Bright red abundant Mandevilla* adorned the fence and walls of one home on nearby Kirkland Street throughout the summer of 2020. Not until mid July did I properly identify those vines and begin trying to document their captivating qualities over the next few months. I hope to give them more careful attention this coming spring.
A few springs earlier, a bountiful gift from my sister had arrived on my porch. It was a tall trellised container of deliciously white “Bridal Bouquet” Mandevilla that became a highlight just outside my own home for many months. Still somehow I missed the clear connection to the larger-scale scarlet display a few blocks away.
* “Mandevilla /ˌmændɪˈvɪlə/ is a genus of tropical and subtropical flowering vines belonging to the family Apocynaceae. It was first described as a genus in 1840.A common name is rocktrumpet.Mandevilla species are native to the Southwestern United States,[ Mexico, Central America, the West Indies, and South America.” ( excerpt from Wikipedia)
In 2015, years before I had an iPhone, I took most photos with a Canon Powershot and edited them with Picture Manager on my PC. I was trying to capture the fleeting perfection of peonies, poppies, and irises to send to friends and family far from Cambridge or to save such moments for myself. Though even the few selected here fall short of the experiences of being there, they remind me of those invigorating visits.
More than any year before, in 2020 I was taken by the abundance of colors, styles, variations in this community garden two blocks from my home. Ever plotless, I was luckily still welcome to wander the paths among distinctly different plots that enhanced each other. Ever clueless, I enjoyed absorbing random clues to the way people managed their parts and the whole of this shared space.
To follow my own blog rules, I’ve somehow selected seven photos from very many I’ve taken during years of visiting this wonderful community garden, where my family members tend a productive lot. I keep marveling at the dense collections of splendors and surprises surrounded by city buildings.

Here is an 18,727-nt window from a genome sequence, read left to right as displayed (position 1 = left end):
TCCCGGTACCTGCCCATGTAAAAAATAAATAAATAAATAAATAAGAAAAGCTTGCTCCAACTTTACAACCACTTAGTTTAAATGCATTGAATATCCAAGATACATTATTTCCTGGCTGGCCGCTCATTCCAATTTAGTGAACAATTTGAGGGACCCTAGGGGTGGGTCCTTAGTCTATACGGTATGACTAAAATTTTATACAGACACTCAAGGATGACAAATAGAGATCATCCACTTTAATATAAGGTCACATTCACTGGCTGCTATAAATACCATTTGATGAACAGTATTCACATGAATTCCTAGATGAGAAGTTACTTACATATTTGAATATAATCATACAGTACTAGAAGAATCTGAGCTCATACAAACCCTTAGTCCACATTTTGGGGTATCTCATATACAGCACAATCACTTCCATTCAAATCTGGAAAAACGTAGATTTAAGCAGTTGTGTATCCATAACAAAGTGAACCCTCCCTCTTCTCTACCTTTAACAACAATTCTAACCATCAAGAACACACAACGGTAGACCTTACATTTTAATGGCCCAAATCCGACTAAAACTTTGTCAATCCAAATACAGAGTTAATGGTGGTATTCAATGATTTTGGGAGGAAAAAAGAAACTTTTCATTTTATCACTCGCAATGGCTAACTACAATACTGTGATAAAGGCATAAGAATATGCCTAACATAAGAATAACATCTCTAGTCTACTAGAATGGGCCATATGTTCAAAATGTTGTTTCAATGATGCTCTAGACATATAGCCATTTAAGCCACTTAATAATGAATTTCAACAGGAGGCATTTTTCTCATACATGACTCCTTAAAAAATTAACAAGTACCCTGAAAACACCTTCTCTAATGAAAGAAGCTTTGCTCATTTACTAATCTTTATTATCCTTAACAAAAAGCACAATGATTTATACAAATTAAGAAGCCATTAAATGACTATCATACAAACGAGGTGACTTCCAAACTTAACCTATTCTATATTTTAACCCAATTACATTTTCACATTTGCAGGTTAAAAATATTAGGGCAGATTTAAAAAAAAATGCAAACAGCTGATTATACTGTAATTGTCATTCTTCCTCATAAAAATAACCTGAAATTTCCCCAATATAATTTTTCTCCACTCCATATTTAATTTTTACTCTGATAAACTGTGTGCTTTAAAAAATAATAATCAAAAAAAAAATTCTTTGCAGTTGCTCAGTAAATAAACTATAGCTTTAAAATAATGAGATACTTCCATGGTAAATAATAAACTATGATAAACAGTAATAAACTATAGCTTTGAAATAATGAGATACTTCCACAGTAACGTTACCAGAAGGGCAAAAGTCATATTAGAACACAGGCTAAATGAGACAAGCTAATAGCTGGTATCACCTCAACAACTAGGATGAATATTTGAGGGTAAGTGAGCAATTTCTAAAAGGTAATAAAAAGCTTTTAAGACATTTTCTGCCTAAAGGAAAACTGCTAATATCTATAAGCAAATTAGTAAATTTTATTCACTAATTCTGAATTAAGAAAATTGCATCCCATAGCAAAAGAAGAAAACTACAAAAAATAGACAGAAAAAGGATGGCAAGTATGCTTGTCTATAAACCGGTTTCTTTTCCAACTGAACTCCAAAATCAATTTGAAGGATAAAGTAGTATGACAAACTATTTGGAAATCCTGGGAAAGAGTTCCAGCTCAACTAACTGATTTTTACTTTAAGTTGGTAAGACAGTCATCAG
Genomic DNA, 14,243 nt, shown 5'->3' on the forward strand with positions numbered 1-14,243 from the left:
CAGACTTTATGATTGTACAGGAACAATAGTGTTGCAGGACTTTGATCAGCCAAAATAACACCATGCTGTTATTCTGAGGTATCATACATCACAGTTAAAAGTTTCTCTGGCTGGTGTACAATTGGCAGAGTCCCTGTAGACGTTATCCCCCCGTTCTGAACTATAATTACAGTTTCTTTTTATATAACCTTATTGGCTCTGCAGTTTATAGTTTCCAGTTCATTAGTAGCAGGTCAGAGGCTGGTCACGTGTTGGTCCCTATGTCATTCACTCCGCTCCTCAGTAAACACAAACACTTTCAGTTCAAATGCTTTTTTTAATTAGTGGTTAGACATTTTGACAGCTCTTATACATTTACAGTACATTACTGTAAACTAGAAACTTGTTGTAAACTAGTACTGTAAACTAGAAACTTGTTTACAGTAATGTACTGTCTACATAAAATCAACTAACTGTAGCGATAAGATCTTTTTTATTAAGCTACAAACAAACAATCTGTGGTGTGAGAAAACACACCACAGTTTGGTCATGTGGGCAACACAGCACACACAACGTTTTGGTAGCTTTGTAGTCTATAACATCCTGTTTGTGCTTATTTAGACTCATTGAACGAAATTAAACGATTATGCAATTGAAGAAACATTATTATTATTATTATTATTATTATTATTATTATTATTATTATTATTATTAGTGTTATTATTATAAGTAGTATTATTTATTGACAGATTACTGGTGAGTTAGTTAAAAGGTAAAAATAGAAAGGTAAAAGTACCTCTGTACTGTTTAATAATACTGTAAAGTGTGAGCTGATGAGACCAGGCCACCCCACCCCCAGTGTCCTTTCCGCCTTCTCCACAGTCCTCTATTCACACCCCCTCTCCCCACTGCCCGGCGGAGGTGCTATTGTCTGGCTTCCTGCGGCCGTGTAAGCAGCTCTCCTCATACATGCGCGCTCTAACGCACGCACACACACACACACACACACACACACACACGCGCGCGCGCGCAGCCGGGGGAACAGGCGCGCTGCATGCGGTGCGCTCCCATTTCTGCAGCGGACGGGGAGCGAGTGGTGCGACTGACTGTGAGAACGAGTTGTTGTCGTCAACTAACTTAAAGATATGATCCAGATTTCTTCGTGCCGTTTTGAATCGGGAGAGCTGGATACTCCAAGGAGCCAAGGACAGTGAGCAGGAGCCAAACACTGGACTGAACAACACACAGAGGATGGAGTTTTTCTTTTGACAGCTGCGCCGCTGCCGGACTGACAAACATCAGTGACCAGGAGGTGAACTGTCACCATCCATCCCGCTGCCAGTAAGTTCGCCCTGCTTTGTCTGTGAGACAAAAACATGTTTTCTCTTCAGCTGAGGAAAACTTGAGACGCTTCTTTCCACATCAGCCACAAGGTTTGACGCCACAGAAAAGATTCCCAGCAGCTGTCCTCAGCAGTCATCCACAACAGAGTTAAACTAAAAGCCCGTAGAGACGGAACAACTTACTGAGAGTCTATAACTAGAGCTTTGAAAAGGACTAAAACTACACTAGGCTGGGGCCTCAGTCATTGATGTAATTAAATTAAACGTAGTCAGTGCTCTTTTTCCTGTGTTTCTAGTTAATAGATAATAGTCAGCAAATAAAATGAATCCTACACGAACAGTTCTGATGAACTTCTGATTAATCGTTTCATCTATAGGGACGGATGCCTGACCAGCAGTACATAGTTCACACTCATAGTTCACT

Though trying to focus on photos and refrain from verbal facts, I welcome questions, comments, suggestions, corrections, and connections. Thank you!
This post is guided by my goal to focus on plants (trees, flowers, fruits, bushes, berries) that have nurtured connections to key people in my life (in this example, three generations of my sister’s family during my visit in Germany).
I signed up for this slot last year when it showed as a fleeting bonus to my basic blog, Art Outdoors, on WordPress. It promised a solution to my urges to post pictures of plants that did not fit within my own constraints on what to include as art, which ruled out “the art that nature makes” no matter how amazing. Just knowing that the spot awaited was reassurance enough until this November, as the last leaves fell and faded while the prospect of renewed pandemic restrictions rose. So here goes…
..with a few self-imposed restrictions to keep myself from wandering too far into the weeds..
No more than one post per week
No more than seven photos per post
No more than one short paragraph to introduce the photos
People, pets, buildings, and artwork can appear but not as prime purpose:
Share and show plants that bring pleasure to me and other people.
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